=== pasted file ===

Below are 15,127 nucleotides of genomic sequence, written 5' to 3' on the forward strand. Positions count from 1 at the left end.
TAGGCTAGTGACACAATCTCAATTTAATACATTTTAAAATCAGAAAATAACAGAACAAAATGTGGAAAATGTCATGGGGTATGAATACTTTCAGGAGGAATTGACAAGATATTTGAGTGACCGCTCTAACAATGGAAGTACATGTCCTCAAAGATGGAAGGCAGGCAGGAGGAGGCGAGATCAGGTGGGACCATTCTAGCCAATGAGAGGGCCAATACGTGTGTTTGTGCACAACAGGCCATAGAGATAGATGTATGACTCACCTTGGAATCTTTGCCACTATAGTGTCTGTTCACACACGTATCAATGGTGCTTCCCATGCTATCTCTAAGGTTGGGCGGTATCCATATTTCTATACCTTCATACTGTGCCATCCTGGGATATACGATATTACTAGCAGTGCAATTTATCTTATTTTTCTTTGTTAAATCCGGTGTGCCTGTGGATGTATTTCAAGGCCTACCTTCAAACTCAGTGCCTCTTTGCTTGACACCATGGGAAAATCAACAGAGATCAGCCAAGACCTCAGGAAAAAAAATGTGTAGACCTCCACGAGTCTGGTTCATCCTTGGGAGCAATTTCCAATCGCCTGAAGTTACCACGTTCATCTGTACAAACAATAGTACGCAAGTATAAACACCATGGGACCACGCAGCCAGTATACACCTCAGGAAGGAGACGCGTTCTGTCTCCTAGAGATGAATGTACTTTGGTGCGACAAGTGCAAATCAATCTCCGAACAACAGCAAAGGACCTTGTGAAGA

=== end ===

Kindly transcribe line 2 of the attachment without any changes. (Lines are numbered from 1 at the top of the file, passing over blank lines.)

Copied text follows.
TAGGCTAGTGACACAATCTCAATTTAATACATTTTAAAATCAGAAAATAACAGAACAAAATGTGGAAAATGTCATGGGGTATGAATACTTTCAGGAGGAATTGACAAGATATTTGAGTGACCGCTCTAACAATGGAAGTACATGTCCTCAAAGATGGAAGGCAGGCAGGAGGAGGCGAGATCAGGTGGGACCATTCTAGCCAATGAGAGGGCCAATACGTGTGTTTGTGCACAACAGGCCATAGAGATAGATGTATGACTCACCTTGGAATCTTTGCCACTATAGTGTCTGTTCACACACGTATCAATGGTGCTTCCCATGCTATCTCTAAGGTTGGGCGGTATCCATATTTCTATACCTTCATACTGTGCCATCCTGGGATATACGATATTACTAGCAGTGCAATTTATCTTATTTTTCTTTGTTAAATCCGGTGTGCCTGTGGATGTATTTCAAGGCCTACCTTCAAACTCAGTGCCTCTTTGCTTGACACCATGGGAAAATCAACAGAGATCAGCCAAGACCTCAGGAAAAAAAATGTGTAGACCTCCACGAGTCTGGTTCATCCTTGGGAGCAATTTCCAATCGCCTGAAGTTACCACGTTCATCTGTACAAACAATAGTACGCAAGTATAAACACCATGGGACCACGCAGCCAGTATACACCTCAGGAAGGAGACGCGTTCTGTCTCCTAGAGATGAATGTACTTTGGTGCGACAAGTGCAAATCAATCTCCGAACAACAGCAAAGGACCTTGTGAAGA